V. Ramaswami, J.
1. The plaintiff is the appellant. The suit is a peculiar suit filed by the plaintiff for recovery of damages against the State of Tamil Nadu represented by the Collector of Timchirapalli.
2. The facts leading to the filing of case may be stated shortly. When there was a cyclone in this State sometime in 1978, the Tamil Nadu Legislature passed the Tamil Nadu Cyclone and Flood Affected Areas Cultivating Tenants (Temporary Relief) Act, 1978. The Act itself specified certain areas as cyclone and flood affected areas and included those places to the Schedule. One of the villages included in Krishnarayapuram in Kulitalai Taluk, which is shown as 525 in the Schedule. It is stated that the plaintiff owns an extent of 1.70 acres in the village of Krishnarayapuram, Kulitalai Taluk, The suit has been filed on the ground that though Krishnarayapuram village is not one of those affected by the floods, by a fraud on the Constitution, they have included this village also, as if it is also affected. The further case of the plaintiff is that the reports of the Revenue Officers in this regard to the Government, as if Krishnarayapuram village also is affected by the floods is also a fraud. The plaintiff also pleaded that a village called Sithalavai, a revenue village in Kulitalai Taluk, which is only 1 1/2 kms from Krishnarayapuram is not included in the Schedule. The flood and the cyclone were all throughout the District of Tiruchirapalli. While Sithalavai, which is also one of the villages in the district is omitted, Krishnarayapuram has been included. That offends Article 14 of the Constitution of India.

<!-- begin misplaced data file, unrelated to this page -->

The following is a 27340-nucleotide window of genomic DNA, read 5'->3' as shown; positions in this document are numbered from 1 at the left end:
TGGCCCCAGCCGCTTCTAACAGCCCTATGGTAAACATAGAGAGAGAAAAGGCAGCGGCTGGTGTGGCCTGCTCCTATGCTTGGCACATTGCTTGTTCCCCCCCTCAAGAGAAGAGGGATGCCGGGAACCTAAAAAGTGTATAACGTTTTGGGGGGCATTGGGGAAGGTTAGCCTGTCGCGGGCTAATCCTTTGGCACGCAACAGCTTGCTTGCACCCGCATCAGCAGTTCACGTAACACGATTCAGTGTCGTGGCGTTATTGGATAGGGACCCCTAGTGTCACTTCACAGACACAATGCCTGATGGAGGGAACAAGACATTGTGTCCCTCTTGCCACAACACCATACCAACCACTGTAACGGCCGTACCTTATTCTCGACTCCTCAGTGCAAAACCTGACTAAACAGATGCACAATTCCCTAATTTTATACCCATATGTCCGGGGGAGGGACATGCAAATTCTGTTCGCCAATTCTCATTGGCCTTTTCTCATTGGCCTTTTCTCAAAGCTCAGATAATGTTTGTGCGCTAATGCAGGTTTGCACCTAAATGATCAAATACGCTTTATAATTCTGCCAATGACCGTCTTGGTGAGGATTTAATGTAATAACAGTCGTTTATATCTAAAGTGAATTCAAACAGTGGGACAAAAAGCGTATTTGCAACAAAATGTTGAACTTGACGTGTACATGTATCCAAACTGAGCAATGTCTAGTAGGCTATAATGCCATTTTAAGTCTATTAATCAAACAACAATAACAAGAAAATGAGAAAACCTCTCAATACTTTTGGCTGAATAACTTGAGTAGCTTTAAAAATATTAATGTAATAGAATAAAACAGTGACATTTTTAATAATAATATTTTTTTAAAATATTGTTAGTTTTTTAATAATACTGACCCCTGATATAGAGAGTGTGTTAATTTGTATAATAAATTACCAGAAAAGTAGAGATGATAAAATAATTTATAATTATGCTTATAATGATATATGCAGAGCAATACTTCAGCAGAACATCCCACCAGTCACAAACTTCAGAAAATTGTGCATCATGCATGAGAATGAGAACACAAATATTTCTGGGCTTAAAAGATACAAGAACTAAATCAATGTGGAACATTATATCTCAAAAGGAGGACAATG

3. The plaintiff also contended that there was absolutely no reason for enacting the impugned Act, that it was also not necessary, because if really there were floods and cyclone, the prices of the commodities will become higher and that the tenants will be in a position to make up the loss, if any, by the floods.
4. I am at a loss to find how such a suit could be maintained at all in a civil Court. The motive for the legislation is irrelevant and could not be gone into even while we consider the question of validity of an enactment. The Constitution has prescribed certain limitations on legislative powers. They are with reference to legislative entries and the fundamental rights. if there is no violation of the constitutional provisions, there can be no question of the validity of the enactment. It is true, if there is a fraud on the Constitution by enacting a legislation, purporting to be under the Constitution, but really not authorised, that could be questioned. But that is not on the ground of such a factual statement of the existence or otherwise of flood situation in any part of the country. The court below therefore, rightly dismissed the suit. The second appeal accordingly fails and it is dismissed. There will be no order as costs.